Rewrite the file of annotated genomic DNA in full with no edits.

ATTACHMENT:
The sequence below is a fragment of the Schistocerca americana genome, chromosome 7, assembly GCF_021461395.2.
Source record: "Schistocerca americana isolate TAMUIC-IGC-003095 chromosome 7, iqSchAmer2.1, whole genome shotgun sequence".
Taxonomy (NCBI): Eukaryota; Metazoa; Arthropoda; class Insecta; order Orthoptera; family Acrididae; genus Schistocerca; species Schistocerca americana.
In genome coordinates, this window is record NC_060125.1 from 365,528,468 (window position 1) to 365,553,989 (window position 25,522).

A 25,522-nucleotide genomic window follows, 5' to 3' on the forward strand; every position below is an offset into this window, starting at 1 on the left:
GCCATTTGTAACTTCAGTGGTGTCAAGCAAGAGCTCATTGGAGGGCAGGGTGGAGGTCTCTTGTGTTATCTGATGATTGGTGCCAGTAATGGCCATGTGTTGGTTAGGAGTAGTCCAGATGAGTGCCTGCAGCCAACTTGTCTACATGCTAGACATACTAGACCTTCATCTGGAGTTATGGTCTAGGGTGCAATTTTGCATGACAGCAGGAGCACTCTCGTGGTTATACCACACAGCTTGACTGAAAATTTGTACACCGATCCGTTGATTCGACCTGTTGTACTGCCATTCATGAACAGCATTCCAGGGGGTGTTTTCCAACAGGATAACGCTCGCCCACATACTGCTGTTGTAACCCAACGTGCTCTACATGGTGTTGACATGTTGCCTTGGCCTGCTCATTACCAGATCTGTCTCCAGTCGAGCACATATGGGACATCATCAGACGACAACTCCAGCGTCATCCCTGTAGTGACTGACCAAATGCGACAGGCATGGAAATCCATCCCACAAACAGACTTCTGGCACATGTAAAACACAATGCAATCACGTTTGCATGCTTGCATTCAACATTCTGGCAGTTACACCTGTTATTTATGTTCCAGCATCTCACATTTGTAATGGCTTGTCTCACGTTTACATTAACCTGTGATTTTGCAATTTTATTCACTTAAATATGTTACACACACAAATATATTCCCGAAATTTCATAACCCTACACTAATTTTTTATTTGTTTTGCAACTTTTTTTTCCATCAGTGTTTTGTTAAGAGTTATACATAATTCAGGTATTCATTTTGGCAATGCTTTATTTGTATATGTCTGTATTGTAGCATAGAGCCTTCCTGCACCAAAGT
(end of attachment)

The sequence below is a fragment of the Schistocerca americana genome, chromosome 7, assembly GCF_021461395.2.
Source record: "Schistocerca americana isolate TAMUIC-IGC-003095 chromosome 7, iqSchAmer2.1, whole genome shotgun sequence".
Taxonomy (NCBI): Eukaryota; Metazoa; Arthropoda; class Insecta; order Orthoptera; family Acrididae; genus Schistocerca; species Schistocerca americana.
In genome coordinates, this window is record NC_060125.1 from 365,528,468 (window position 1) to 365,553,989 (window position 25,522).

A 25,522-nucleotide genomic window follows, 5' to 3' on the forward strand; every position below is an offset into this window, starting at 1 on the left:
GCCATTTGTAACTTCAGTGGTGTCAAGCAAGAGCTCATTGGAGGGCAGGGTGGAGGTCTCTTGTGTTATCTGATGATTGGTGCCAGTAATGGCCATGTGTTGGTTAGGAGTAGTCCAGATGAGTGCCTGCAGCCAACTTGTCTACATGCTAGACATACTAGACCTTCATCTGGAGTTATGGTCTAGGGTGCAATTTTGCATGACAGCAGGAGCACTCTCGTGGTTATACCACACAGCTTGACTGAAAATTTGTACACCGATCCGTTGATTCGACCTGTTGTACTGCCATTCATGAACAGCATTCCAGGGGGTGTTTTCCAACAGGATAACGCTCGCCCACATACTGCTGTTGTAACCCAACGTGCTCTACATGGTGTTGACATGTTGCCTTGGCCTGCTCATTACCAGATCTGTCTCCAGTCGAGCACATATGGGACATCATCAGACGACAACTCCAGCGTCATCCCTGTAGTGACTGACCAAATGCGACAGGCATGGAAATCCATCCCACAAACAGACTTCTGGCACATGTAAAACACAATGCAATCACGTTTGCATGCTTGCATTCAACATTCTGGCAGTTACACCTGTTATTTATGTTCCAGCATCTCACATTTGTAATGGCTTGTCTCACGTTTACATTAACCTGTGATTTTGCAATTTTATTCACTTAAATATGTTACACACACAAATATATTCCCGAAATTTCATAACCCTACACTAATTTTTTATTTGTTTTGCAACTTTTTTTTCCATCAGTGTTTTGTTAAGAGTTATACATAATTCAGGTATTCATTTTGGCAATGCTTTATTTGTATATGTCTGTATTGTAGCATAGAGCCTTCCTGCACCAAAGT